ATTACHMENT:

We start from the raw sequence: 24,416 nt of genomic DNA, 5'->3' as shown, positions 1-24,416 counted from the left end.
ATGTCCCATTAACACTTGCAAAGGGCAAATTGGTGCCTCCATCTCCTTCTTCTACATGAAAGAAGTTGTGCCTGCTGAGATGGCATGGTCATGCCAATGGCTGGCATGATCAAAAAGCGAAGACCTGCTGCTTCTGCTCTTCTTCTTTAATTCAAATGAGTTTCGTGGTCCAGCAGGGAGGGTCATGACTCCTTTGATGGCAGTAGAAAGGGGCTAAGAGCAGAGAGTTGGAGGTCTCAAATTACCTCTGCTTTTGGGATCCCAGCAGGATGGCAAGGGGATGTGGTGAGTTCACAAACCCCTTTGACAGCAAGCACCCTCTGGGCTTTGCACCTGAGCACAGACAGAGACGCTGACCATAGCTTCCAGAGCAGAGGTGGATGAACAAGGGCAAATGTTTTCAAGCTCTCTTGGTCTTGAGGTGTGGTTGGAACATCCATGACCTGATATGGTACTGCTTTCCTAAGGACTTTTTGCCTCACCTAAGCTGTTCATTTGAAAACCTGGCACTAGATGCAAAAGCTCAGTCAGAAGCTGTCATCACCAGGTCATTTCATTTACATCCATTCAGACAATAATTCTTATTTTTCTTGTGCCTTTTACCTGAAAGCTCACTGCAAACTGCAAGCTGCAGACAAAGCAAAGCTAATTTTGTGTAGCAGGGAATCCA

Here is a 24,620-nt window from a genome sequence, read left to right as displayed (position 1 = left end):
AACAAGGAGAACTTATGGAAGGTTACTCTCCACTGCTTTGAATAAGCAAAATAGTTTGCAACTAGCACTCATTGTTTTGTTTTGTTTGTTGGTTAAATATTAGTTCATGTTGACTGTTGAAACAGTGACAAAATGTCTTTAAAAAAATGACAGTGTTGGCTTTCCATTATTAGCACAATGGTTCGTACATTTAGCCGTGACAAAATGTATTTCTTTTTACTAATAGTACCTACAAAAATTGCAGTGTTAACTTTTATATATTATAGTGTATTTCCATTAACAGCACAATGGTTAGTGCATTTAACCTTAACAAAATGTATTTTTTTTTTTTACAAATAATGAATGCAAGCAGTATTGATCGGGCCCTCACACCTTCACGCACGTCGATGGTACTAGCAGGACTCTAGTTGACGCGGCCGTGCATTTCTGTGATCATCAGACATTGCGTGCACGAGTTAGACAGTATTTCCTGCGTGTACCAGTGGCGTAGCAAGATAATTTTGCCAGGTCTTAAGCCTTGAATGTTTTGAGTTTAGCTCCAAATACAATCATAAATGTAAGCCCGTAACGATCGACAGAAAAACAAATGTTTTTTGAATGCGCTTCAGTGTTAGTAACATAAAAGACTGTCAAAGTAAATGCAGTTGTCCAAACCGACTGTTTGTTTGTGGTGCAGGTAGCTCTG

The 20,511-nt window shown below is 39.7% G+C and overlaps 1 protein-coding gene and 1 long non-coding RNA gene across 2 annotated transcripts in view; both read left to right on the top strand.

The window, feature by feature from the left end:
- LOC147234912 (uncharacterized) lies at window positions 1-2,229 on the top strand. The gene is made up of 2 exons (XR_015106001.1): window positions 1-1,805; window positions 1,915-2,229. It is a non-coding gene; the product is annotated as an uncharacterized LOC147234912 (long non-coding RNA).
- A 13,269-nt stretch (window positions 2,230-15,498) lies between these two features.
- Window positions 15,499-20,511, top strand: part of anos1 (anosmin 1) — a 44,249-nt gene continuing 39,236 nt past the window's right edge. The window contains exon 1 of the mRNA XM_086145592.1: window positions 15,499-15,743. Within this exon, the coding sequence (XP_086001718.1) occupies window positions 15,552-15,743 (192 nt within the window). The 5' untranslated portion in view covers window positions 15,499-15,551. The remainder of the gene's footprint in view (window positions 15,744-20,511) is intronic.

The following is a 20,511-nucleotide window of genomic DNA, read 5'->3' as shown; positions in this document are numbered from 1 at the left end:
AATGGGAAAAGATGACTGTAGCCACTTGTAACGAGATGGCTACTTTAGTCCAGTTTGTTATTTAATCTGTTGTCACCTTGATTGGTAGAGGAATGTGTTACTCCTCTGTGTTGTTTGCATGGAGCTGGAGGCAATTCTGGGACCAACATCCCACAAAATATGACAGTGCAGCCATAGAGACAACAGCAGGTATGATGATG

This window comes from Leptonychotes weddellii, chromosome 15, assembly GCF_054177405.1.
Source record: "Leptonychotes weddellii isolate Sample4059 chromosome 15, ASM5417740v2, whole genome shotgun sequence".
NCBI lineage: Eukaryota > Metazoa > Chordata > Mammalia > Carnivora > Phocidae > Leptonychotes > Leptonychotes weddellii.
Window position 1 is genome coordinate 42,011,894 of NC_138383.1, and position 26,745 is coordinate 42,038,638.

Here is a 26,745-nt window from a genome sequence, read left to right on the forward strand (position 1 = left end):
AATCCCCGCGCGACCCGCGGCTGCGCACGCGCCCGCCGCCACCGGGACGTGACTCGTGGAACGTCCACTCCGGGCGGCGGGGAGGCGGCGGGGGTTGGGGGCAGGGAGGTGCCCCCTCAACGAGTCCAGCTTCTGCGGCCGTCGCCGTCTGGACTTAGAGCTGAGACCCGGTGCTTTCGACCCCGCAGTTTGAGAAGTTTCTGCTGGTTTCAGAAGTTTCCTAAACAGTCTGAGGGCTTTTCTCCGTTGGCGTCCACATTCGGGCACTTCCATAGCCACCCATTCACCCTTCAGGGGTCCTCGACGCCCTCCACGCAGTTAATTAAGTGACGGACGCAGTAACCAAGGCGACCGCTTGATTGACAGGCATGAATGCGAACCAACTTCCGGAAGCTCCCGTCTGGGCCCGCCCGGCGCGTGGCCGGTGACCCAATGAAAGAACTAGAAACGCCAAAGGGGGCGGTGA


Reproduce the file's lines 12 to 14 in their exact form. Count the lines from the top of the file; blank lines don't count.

This window comes from Leptonychotes weddellii, chromosome 15, assembly GCF_054177405.1.
Source record: "Leptonychotes weddellii isolate Sample4059 chromosome 15, ASM5417740v2, whole genome shotgun sequence".
NCBI lineage: Eukaryota > Metazoa > Chordata > Mammalia > Carnivora > Phocidae > Leptonychotes > Leptonychotes weddellii.